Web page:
In an F1 career that’s spanned over 300 races – a milestone only three drivers before him have reached – 37-year-old Alonso has done it all: dethroned the great Michael Schumacher, won multiple races for McLaren and Ferrari, and established himself as one of the undoubted greats of Grand Prix racing.
That he hasn’t been able to add a third world title to his CV may stick in his craw, but only the churlish would forget he was a runner-up on three occasions, often going closer than many thought his machinery would allow.
But while he's stepping away from F1 next season - and note, the word 'retirement' was not mentioned anywhere in his or McLaren's statement - there's no suggestion he's hanging up his helmet. Indeed, Alonso remains as hungry for success as ever, which explains why, with his race-winning ambitions currently dented by uncompetitive machinery, he has in recent years set his sights elsewhere.
Having completed the second leg of the fabled Triple Crown earlier this year - when he added victory in the Le Mans 24 hours to his two Monaco Grand Prix wins - the smart money is now on the Spaniard returning to IndyCar for another bid at Indy 500 glory. Winning that race - and emulating Graham Hill’s famous and up-to-now out of reach record - will be no easy feat as he learned in 2017 - but attempting it as part of a full blown campaign can surely only increase his odds.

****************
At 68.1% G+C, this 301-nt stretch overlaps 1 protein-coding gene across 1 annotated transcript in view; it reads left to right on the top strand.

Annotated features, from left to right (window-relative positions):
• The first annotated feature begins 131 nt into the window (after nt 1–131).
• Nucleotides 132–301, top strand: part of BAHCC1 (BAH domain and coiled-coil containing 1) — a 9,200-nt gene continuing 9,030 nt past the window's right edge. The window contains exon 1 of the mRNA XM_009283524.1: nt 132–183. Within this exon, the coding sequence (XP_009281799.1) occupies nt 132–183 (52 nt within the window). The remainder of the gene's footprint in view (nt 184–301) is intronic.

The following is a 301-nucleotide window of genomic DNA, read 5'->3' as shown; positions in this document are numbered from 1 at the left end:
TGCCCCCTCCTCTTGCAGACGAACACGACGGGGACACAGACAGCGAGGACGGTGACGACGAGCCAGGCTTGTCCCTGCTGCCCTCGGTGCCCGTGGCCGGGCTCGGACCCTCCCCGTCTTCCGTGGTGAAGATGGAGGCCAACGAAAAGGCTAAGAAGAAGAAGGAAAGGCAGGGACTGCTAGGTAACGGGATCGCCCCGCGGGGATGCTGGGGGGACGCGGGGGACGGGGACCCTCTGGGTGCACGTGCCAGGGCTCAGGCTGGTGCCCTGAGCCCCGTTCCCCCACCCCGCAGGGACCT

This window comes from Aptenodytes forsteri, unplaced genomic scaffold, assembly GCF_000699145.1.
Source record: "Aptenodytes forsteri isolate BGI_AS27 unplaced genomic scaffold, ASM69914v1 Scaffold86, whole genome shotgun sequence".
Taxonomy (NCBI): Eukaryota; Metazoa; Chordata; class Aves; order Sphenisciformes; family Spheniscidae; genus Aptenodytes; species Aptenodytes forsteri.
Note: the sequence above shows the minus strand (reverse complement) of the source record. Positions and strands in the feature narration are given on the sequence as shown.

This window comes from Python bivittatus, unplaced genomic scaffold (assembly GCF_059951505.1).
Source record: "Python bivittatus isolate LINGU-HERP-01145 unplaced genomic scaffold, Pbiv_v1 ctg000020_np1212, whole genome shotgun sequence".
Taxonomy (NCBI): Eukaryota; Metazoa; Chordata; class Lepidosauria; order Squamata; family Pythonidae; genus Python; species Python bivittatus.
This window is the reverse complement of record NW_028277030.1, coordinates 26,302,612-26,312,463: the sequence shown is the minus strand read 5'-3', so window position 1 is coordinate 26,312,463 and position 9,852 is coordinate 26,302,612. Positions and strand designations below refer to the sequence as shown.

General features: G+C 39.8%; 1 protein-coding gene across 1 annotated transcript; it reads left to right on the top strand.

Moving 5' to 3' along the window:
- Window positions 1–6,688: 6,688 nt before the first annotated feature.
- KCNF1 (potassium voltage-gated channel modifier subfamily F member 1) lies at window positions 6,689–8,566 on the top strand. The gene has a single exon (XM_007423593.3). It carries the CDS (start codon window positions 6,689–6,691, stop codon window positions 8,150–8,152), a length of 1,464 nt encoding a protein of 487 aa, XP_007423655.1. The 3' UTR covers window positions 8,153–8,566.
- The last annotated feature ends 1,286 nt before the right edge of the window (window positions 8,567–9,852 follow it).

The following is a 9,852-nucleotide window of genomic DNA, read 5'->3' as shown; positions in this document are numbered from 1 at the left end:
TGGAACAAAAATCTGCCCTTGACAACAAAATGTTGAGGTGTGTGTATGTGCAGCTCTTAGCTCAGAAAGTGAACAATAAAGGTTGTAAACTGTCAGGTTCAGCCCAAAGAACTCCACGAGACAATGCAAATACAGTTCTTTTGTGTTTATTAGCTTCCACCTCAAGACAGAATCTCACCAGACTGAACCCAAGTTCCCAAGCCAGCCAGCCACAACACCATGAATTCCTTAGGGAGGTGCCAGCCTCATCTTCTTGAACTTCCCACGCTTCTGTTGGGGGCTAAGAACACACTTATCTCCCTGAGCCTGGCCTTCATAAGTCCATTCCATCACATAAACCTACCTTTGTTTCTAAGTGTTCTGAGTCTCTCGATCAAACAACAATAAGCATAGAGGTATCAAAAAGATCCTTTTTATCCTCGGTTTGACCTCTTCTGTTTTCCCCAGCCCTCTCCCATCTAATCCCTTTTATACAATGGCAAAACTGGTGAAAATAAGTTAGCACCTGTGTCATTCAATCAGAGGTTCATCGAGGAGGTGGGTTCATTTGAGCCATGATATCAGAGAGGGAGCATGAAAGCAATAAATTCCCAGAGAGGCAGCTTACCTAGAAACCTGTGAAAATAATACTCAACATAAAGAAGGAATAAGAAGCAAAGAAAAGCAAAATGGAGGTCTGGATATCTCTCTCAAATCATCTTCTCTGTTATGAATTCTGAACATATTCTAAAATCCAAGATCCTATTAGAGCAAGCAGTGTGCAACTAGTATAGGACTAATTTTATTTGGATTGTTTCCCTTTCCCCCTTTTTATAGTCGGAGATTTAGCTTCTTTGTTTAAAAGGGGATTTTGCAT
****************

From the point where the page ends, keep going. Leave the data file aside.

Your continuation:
And if he were to achieve his goal - and McLaren were to improve significantly - Alonso could well find himself back on the F1 grid in 2020 aged 39. And let's not forget, Nigel Mansell - one of only a handful of drivers to win both Formula 1 and IndyCar titles - was a world champion at the same age...
What will McLaren do?
But just as interesting a question as what Fernando does next is what his current team, McLaren, will do without their talisman. Do they retain Stoffel Vandoorne and add one other, or will they wipe the slate clean and look at building an entirely new driver line-up?
In either scenario, who do they bring in? Do they promote young talent Lando Norris from F2? Could they provide a home for Carlos Sainz, who was recently jettisoned from Renault to make way for Daniel Ricciardo? Or could former pilot Kimi Raikkonen make a shock return if he's deemed surplus to requirements at Ferrari? One thing is for sure: Alonso’s move has reignited an already fascinating driver market and at this point it feels like almost anything is possible...
For now though, Alonso and McLaren have nine more races together and both parties will be hoping to go out on a high.
We'll miss him when he's gone.